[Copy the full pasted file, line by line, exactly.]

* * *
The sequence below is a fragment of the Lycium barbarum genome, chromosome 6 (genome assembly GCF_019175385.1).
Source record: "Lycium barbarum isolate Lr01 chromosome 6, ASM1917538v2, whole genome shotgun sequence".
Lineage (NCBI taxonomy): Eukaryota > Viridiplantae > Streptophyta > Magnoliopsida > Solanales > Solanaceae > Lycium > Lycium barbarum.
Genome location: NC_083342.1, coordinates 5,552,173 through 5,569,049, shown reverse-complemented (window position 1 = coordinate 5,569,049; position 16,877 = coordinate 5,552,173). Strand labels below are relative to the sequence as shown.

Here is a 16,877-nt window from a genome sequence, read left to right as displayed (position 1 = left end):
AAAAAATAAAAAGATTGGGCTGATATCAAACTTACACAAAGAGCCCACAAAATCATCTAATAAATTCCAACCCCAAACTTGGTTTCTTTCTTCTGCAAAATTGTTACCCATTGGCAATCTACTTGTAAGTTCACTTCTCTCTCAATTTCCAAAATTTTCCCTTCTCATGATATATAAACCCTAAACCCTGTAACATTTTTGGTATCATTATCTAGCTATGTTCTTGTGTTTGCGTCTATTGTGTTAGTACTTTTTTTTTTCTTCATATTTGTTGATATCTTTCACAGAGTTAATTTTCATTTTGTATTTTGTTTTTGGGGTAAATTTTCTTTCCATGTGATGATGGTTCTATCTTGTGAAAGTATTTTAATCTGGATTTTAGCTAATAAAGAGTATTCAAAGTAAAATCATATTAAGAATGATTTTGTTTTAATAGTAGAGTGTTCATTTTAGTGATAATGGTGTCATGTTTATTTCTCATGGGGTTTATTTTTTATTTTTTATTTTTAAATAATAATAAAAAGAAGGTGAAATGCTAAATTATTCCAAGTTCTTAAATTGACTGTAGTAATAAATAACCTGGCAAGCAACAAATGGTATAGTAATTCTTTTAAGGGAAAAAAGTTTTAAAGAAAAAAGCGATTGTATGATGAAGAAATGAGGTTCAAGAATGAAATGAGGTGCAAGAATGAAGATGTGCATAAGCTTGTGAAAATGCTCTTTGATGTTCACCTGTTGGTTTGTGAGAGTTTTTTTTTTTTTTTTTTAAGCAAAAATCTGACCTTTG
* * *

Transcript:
The sequence below is a fragment of the Lycium barbarum genome, chromosome 6 (genome assembly GCF_019175385.1).
Source record: "Lycium barbarum isolate Lr01 chromosome 6, ASM1917538v2, whole genome shotgun sequence".
Lineage (NCBI taxonomy): Eukaryota > Viridiplantae > Streptophyta > Magnoliopsida > Solanales > Solanaceae > Lycium > Lycium barbarum.
Genome location: NC_083342.1, coordinates 5,552,173 through 5,569,049, shown reverse-complemented (window position 1 = coordinate 5,569,049; position 16,877 = coordinate 5,552,173). Strand labels below are relative to the sequence as shown.

Here is a 16,877-nt window from a genome sequence, read left to right as displayed (position 1 = left end):
AAAAAATAAAAAGATTGGGCTGATATCAAACTTACACAAAGAGCCCACAAAATCATCTAATAAATTCCAACCCCAAACTTGGTTTCTTTCTTCTGCAAAATTGTTACCCATTGGCAATCTACTTGTAAGTTCACTTCTCTCTCAATTTCCAAAATTTTCCCTTCTCATGATATATAAACCCTAAACCCTGTAACATTTTTGGTATCATTATCTAGCTATGTTCTTGTGTTTGCGTCTATTGTGTTAGTACTTTTTTTTTTCTTCATATTTGTTGATATCTTTCACAGAGTTAATTTTCATTTTGTATTTTGTTTTTGGGGTAAATTTTCTTTCCATGTGATGATGGTTCTATCTTGTGAAAGTATTTTAATCTGGATTTTAGCTAATAAAGAGTATTCAAAGTAAAATCATATTAAGAATGATTTTGTTTTAATAGTAGAGTGTTCATTTTAGTGATAATGGTGTCATGTTTATTTCTCATGGGGTTTATTTTTTATTTTTTATTTTTAAATAATAATAAAAAGAAGGTGAAATGCTAAATTATTCCAAGTTCTTAAATTGACTGTAGTAATAAATAACCTGGCAAGCAACAAATGGTATAGTAATTCTTTTAAGGGAAAAAAGTTTTAAAGAAAAAAGCGATTGTATGATGAAGAAATGAGGTTCAAGAATGAAATGAGGTGCAAGAATGAAGATGTGCATAAGCTTGTGAAAATGCTCTTTGATGTTCACCTGTTGGTTTGTGAGAGTTTTTTTTTTTTTTTTTTAAGCAAAAATCTGACCTTTG